Low-Level Render to Texture
Render to Texture Basics
In Panda3D, rendering to a texture consists of three basic steps:
Create a hidden window (class
Render into the hidden window.
Transfer the contents of the hidden window into a texture.
When I say “transfer” the contents of a window into a texture, I don’t necessarily mean “copy.” There are other ways to transfer the contents of a window into a texture that may be faster. For example, if the OpenGL implementation supports the ARB_pbuffers extension, then the transfer might be achieved using wglBindTexImageARB. The Panda user does not need to worry about how the transfer is done. It is only important that you know that Panda will use the fastest means available to transfer the contents of the window into the texture.
To generalize that a bit, although render-to-texture is usually done with a
hidden window (class
GraphicsBuffer), it can also be done with a
visible window (class
GraphicsWindow). You can transfer the contents
of any window, hidden or not, into a texture. That’s potentially useful - for
example, you can transfer the contents of the main window into a texture, which
you can then use when rendering the next frame. This can be used to create
accumulation-buffer-like effects without an accumulation buffer.
The Simple API
Here is a short snippet of code that creates a hidden window, creates a camera that renders into that window, and creates a scene graph for that camera:
PT(GraphicsOutput) mybuffer; PT(Texture) mytexture; PT(Camera) mycamera; PT(DisplayRegion) region; NodePath mycameraNP; NodePath myscene; mybuffer = window->get_graphics_output()->make_texture_buffer("My Buffer", 512, 512); mytexture = mybuffer->get_texture(); mybuffer->set_sort(-100); mycamera = new Camera("my camera"); mycameraNP = window->get_render().attach_new_node(mycamera); region = mybuffer->make_display_region(); region->set_camera(mycameraNP); myscene = NodePath("My Scene"); mycameraNP.reparent_to(myscene)
make_texture_buffer() is the simple interface to
the render-to-texture functionality. It creates a new hidden window (usually a
GraphicsBuffer), creates a texture to render into, and connects the
texture to the hidden window. The (512, 512) in the function call specifies the
size of the hidden window and texture. Of course, you need to use a power-of-two
size. You can specify (0, 0) to automatically inherit the size of the parent
get_texture() method retrieves the texture,
which will be rendered into every frame.
set_sort() method sets a window’s sort order. This
controls the order in which panda renders the various windows. The main window’s
sort order is zero. By setting the sort order of mybuffer to a negative number,
we ensure that mybuffer will be rendered first. That, in turn, ensures that
mytexture will be ready to use by the time that the main window is rendered.
The new hidden window is not automatically connected to the scene graph. In this example, we create a separate scene graph rooted at myscene, create a camera to view that scene graph, and connect the camera to mybuffer.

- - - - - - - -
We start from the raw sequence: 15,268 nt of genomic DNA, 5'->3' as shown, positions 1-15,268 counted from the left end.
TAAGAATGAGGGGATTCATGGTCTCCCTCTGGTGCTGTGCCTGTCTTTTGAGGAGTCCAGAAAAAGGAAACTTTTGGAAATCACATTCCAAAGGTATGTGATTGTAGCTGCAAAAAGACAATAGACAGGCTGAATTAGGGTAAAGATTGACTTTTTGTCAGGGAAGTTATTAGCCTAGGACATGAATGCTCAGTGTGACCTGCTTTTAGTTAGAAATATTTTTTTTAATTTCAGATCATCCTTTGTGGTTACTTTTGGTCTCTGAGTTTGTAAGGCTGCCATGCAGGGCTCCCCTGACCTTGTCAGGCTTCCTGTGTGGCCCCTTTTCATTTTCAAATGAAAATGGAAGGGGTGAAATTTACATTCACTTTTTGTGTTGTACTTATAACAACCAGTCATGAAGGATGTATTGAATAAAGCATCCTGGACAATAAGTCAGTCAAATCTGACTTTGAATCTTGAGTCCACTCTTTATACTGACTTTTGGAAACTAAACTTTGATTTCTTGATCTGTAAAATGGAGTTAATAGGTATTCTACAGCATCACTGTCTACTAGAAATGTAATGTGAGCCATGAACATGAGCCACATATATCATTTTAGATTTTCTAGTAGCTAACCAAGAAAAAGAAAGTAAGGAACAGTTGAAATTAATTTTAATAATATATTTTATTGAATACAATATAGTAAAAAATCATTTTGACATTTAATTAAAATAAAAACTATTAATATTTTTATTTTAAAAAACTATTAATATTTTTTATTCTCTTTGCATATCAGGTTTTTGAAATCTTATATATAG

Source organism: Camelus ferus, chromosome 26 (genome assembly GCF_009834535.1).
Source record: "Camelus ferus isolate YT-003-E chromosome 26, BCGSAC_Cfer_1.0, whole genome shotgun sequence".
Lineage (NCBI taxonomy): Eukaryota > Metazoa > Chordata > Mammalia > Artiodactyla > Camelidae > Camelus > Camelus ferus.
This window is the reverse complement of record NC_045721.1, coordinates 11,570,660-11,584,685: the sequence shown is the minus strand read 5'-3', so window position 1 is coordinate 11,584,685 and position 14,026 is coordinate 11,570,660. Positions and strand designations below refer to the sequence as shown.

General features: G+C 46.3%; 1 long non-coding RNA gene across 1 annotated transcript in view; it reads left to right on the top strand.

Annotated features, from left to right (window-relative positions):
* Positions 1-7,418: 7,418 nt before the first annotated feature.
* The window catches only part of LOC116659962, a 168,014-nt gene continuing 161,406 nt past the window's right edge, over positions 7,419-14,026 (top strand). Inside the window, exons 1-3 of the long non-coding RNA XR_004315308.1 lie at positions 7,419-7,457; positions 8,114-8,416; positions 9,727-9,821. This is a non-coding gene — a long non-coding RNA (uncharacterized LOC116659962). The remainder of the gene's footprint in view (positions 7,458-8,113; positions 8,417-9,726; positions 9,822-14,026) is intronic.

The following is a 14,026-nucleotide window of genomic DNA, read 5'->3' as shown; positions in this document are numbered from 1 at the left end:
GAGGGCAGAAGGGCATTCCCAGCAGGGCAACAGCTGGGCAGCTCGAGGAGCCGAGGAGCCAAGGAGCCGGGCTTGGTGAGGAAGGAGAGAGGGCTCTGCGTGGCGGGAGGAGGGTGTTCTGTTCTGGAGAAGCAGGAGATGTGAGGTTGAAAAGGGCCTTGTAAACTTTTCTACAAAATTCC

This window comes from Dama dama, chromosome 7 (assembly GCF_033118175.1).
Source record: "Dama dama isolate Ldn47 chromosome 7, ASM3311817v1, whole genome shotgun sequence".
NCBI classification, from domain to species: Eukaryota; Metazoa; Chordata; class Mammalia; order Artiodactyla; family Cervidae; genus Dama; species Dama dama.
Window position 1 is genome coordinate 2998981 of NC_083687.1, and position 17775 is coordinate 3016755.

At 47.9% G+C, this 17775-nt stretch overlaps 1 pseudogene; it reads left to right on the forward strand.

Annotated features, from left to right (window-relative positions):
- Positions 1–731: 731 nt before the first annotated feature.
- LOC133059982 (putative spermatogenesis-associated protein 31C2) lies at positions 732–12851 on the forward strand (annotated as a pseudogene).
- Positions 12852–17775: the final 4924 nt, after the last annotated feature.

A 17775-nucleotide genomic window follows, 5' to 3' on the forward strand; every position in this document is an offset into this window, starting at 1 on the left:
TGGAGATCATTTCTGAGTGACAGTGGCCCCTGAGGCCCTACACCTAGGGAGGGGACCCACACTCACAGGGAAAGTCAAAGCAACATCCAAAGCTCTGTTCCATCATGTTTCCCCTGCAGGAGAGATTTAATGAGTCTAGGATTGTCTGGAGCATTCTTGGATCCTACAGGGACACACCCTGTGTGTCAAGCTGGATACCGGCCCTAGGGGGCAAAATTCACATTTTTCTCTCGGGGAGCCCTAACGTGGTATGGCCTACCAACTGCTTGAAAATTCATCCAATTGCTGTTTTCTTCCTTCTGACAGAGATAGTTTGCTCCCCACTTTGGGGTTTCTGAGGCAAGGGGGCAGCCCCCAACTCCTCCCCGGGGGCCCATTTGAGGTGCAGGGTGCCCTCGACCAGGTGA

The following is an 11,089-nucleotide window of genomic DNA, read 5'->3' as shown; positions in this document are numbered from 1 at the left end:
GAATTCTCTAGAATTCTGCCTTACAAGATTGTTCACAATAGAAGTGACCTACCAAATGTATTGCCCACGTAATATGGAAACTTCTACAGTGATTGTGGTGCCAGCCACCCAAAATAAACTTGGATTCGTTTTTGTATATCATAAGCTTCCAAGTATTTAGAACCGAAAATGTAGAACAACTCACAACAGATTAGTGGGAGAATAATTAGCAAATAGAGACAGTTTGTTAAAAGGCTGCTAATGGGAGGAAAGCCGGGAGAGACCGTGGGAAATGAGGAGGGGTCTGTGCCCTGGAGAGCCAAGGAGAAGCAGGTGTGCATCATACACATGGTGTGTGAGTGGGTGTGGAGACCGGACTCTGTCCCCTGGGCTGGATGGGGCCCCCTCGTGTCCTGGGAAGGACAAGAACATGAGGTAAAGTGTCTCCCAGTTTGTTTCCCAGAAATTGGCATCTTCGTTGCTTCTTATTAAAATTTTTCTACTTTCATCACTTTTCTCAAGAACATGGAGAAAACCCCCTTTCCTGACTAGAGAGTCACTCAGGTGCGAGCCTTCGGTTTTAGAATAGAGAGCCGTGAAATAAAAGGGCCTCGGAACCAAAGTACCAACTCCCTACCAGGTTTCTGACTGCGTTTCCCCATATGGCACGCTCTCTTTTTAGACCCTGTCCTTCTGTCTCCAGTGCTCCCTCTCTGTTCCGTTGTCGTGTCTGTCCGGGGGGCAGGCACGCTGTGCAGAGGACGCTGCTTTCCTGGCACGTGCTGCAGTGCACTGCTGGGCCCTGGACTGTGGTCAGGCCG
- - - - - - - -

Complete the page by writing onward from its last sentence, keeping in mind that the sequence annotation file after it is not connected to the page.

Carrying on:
make_texture_buffer() usually creates a
GraphicsBuffer (hidden window), but if the video card is not powerful enough to
create an offscreen window, it may not be able to do so. In that case,
make_texture_buffer() will create a parasite buffer
instead. A parasite buffer is primarily a trick to emulate a GraphicsBuffer on
video cards that are less powerful. The trick is this: instead of rendering to
an offscreen window and then transferring the data into a texture, panda renders
into the main window and then copies the data into the texture. The limitations
of this trick are self-evident. First, it garbles the contents of the main
window. This is usually no big deal, since the main window is usually cleared
and rendered from scratch every frame anyway. The other problem with this trick
is that it fails if the main window is smaller than the desired texture. Since
neither of these problems is common in practice,
make_texture_buffer() will use parasite buffers
transparently if GraphicsBuffers are not available.
The Advanced API
The simple API is convenient, but there are a few things it can not do. For instance, it can not:
Copy the main window into a texture.
Copy the Z-buffer into a depth texture.
Copy the window into a texture, but not every frame.
Limit or force the use of Parasite buffers.
// Request 8 RGB bits, no alpha bits, and a depth buffer. FrameBufferProperties fb_prop; fb_prop.set_rgb_color(true); fb_prop.set_rgba_bits(8, 8, 8, 0); fb_prop.set_depth_bits(16); // Create a WindowProperties object set to 512x512 size. WindowProperties win_prop; win_prop.set_size(512, 512); // Don't open a window - force it to be an offscreen buffer. int flags = GraphicsPipe::BF_refuse_window; GraphicsEngine *engine = GraphicsEngine::get_global_ptr(); engine->make_output(pipe, "My Buffer", -100, fb_prop, win_prop, flags, win->get_gsg(), win);
The method takes a
FrameBufferProperties object describing the
requested amount of bits that are available in GPU memory, as well as a
WindowProperties object describing the properties of the window to be opened. In
the case of an offscreen buffer, which is acquired by passing BF_refuse_window
as a flag, only the size setting of the WindowProperties object is used.
Offscreen buffers may require passing in a host window and a host GSG, since the graphics API may require an existing graphics context in order to create an offscreen buffer. When creating a window, the last two parameters may be omitted.
For the meaning of the various flags, consult the GraphicsPipe API documentation.
Several of the Sample Programs use the lower-level API.